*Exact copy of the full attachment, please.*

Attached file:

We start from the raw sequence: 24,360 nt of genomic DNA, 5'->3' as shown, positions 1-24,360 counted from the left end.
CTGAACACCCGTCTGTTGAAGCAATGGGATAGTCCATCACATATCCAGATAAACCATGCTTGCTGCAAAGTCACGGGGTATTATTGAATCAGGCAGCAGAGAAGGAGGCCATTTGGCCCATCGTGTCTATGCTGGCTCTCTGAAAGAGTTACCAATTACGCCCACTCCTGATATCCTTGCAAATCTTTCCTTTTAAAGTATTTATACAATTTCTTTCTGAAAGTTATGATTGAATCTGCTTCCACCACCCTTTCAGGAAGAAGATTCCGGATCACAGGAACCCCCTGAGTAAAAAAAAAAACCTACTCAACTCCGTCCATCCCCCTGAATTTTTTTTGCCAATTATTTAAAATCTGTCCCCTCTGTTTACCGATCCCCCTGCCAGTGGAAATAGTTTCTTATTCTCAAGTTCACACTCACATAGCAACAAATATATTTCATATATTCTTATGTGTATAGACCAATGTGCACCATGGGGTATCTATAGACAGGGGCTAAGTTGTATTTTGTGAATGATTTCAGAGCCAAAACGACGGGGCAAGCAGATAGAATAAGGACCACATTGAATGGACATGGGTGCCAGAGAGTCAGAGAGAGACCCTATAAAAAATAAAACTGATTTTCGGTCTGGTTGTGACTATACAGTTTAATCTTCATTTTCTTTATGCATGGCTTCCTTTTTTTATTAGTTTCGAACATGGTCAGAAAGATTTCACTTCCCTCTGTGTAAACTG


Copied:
We start from the raw sequence: 24,360 nt of genomic DNA, 5'->3' as shown, positions 1-24,360 counted from the left end.
CTGAACACCCGTCTGTTGAAGCAATGGGATAGTCCATCACATATCCAGATAAACCATGCTTGCTGCAAAGTCACGGGGTATTATTGAATCAGGCAGCAGAGAAGGAGGCCATTTGGCCCATCGTGTCTATGCTGGCTCTCTGAAAGAGTTACCAATTACGCCCACTCCTGATATCCTTGCAAATCTTTCCTTTTAAAGTATTTATACAATTTCTTTCTGAAAGTTATGATTGAATCTGCTTCCACCACCCTTTCAGGAAGAAGATTCCGGATCACAGGAACCCCCTGAGTAAAAAAAAAAACCTACTCAACTCCGTCCATCCCCCTGAATTTTTTTTGCCAATTATTTAAAATCTGTCCCCTCTGTTTACCGATCCCCCTGCCAGTGGAAATAGTTTCTTATTCTCAAGTTCACACTCACATAGCAACAAATATATTTCATATATTCTTATGTGTATAGACCAATGTGCACCATGGGGTATCTATAGACAGGGGCTAAGTTGTATTTTGTGAATGATTTCAGAGCCAAAACGACGGGGCAAGCAGATAGAATAAGGACCACATTGAATGGACATGGGTGCCAGAGAGTCAGAGAGAGACCCTATAAAAAATAAAACTGATTTTCGGTCTGGTTGTGACTATACAGTTTAATCTTCATTTTCTTTATGCATGGCTTCCTTTTTTTATTAGTTTCGAACATGGTCAGAAAGATTTCACTTCCCTCTGTGTAAACTG